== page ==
As a longtime comic book reader and a fan of comic book movies, one of the blind spots I’ve had to identify is that my knowledge of the source material sometimes fills in the gaps left by a flawed film. As someone who never read the original classic novel “A Wrinkle In Time”, I have no such benefit here and that made the movie’s gaps all the more glaring and consistent.
“A Wrinkle In Time” is the story of Meg Murry, a teenage girl who goes on a trip across the universe in order to find her missing father. With her little brother Charles-Wallace and fellow classmate/big man on campus Calvin O’Keefe in tow, she is guided by three celestial beings who also want her to help them battle an impending darkness that threatens to overtake the universe. You know, typical sci-fi stuff.
Meg Murry is played by fourteen-year-old Storm Reid and I’m willing to bet that Miss Reid is probably not at all like her brooding and troubled onscreen counterpart. She’s probably quite positive and bubbly in real life because anytime the role requires her to do more than just frown, she’s quite comfortable and moving. Unfortunately, Meg frowns a lot in the beginning of the movie which means that Reid struggles a bit to convey Meg’s sense of despair, especially at the times when she’s given very obvious and repetitive dialogue that quickly turns the character into a moper and a whiner. Miss Reid has a future in film but this role is not the best showcase of her talents.
The rest of the cast is delightful. Chris Pine is a surprise since we’ve seen him play almost everything but a middle-aged family man. His portrayal of a driven scientist (who’s just two steps shy of mad) tempered by the love he has for his family is sure to open a whole new avenue for Pine’s career.
However, the real breakout star of this film is young Deric McCabe who plays Meg’s little brother Charles-Wallace and was only 7-8 years old when this movie was made. He’s charming, versatile and magnetic. It’s been a long time since we’ve had someone come fill the void left behind by a young Dakota Fanning or Freddie Highmore and even if there was nothing else in this movie to love, I would still tell you to check out this movie for McCabe’s performance.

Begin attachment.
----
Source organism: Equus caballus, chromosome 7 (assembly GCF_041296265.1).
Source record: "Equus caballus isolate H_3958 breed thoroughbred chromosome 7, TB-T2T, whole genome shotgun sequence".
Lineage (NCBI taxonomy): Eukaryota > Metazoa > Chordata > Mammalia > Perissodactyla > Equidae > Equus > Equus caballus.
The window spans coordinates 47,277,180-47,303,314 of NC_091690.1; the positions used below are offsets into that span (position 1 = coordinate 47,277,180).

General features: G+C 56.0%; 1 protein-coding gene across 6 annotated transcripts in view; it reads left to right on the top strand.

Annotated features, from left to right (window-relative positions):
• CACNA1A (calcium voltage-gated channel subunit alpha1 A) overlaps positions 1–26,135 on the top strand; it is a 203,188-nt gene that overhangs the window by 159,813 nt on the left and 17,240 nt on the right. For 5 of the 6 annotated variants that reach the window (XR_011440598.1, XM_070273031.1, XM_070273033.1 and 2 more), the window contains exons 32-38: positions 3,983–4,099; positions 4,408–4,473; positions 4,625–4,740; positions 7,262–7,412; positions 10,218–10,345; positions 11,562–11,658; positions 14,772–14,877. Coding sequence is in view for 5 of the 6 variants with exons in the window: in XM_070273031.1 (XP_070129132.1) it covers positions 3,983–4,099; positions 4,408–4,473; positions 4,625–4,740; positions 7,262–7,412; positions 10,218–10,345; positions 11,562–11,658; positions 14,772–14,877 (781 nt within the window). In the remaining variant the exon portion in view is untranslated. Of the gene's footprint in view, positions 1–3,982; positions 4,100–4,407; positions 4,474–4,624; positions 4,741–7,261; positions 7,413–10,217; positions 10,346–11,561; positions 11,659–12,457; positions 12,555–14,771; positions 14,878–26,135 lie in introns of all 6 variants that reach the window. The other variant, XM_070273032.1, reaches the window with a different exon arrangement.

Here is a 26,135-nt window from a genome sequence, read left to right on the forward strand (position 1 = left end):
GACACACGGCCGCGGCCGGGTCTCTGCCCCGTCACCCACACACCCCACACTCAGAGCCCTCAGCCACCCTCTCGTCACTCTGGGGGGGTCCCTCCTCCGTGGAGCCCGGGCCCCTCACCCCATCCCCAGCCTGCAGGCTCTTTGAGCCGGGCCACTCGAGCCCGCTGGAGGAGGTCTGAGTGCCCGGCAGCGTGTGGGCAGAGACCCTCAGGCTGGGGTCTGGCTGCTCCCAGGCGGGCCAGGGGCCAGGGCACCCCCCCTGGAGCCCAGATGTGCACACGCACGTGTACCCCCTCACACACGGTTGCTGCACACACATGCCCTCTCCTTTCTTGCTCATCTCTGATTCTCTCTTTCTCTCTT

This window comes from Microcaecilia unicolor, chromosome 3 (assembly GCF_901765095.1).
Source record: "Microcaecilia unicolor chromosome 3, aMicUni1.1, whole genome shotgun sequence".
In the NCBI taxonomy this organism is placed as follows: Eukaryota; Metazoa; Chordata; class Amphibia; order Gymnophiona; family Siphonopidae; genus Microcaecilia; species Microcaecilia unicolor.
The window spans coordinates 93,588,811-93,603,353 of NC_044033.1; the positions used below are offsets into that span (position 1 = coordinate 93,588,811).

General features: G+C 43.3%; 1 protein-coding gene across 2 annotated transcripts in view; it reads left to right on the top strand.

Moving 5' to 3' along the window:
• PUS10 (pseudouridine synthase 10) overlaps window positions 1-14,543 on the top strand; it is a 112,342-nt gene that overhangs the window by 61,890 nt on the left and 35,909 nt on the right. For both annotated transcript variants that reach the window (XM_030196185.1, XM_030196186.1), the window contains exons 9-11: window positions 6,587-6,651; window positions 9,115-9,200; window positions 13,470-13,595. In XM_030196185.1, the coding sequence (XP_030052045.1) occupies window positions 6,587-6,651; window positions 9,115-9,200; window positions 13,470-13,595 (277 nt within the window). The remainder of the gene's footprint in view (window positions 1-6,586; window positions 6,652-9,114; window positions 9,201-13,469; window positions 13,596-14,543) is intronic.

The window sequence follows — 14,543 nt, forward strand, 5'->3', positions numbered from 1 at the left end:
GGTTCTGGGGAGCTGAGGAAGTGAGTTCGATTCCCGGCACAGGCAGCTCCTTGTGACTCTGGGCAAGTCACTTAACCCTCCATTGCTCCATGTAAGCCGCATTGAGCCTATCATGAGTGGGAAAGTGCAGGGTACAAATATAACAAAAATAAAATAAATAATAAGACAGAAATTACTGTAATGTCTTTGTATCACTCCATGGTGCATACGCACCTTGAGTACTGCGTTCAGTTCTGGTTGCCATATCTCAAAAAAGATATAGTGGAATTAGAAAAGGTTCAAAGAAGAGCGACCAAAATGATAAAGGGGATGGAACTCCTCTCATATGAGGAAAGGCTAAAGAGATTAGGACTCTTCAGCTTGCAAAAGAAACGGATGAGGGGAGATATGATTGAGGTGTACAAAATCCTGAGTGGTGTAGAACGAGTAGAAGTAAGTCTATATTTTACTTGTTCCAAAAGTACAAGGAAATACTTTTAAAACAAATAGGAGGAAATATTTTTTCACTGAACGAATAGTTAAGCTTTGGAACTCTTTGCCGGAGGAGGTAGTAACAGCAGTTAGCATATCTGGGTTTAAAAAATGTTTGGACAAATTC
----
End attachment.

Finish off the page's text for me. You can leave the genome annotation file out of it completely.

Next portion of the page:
However, there is plenty to love in this film, especially its visuals. It will be no surprise when this film racks up Oscar nominations for every design and visual category, especially one for Paco Delgado’s costume design. I’d also like to think that it’s no coincidence this is the first strictly sci-fi/fantasy film for Oprah Winfrey, Mindy Kaling and Reese Witherspoon and I’d like to thank director Ava DuVernay for her casting choices. To see these veteran actresses all utterly transformed like we’ve never seen before is a treat within itself but it’s also easy to see how the fantastic wardrobe influenced their pitch-perfect performances of divine creatures who spread light to a universe always threatened by dark forces. (Although, one could say that’s just Oprah, Mindy and Resse being Oprah, Mindy and Reese.)
Winfrey, Kaling and Witherspoon are all perfectly cast as the Mrs. W’s but they suffer from what the rest of the film suffers from: Too little screentime. The movie clocks in around an hour and forty-five minutes and that’s far too little time for much of anything else other than transporting from one visually impressive vignette to another. We don’t get to emotionally bond as thoroughly as we should for this sci-fi epic to truly be effective. We don’t get any explanation of how wrinkling time/space actually works, we’re just supposed to take it on the word of the set dressing of equations on chalkboards and makeshift garage labs that there is an actual science at work in this magic. When we get to meet Mindy Kaling’s Mrs. Who, we’re just introduced to a strange woman who seems to live in a dilapidated old house surrounded by books who uses other writers’ words instead of her own and before we can really get beyond an introduction, we’re whisked away to the next scene. The whole film carries on this way as if every moment is scared of wearing out its welcome. This is the latest in a long line of recent films that I’ve noticed seems to be overly concerned about its runtime instead of how the pacing best serves the film itself.
The overall film is beautiful, visionary and uplifting but ultimately messy and far too hasty. With the exception of a few perfect moments, the majority of this movie leaves itself open to accusations of being shallow since it insists on making a general point, underlining that point and then highlighting it again i.e. placing a character in an obviously scary situation while that character has a scared expression on their face and having them yell, “I can’t! I’m scared!” It’s obvious that “A Wrinkle In Time” is aiming for the kids in the theater but I wished it trusted its audience enough to know that you don’t have to talk down to them. They can keep up.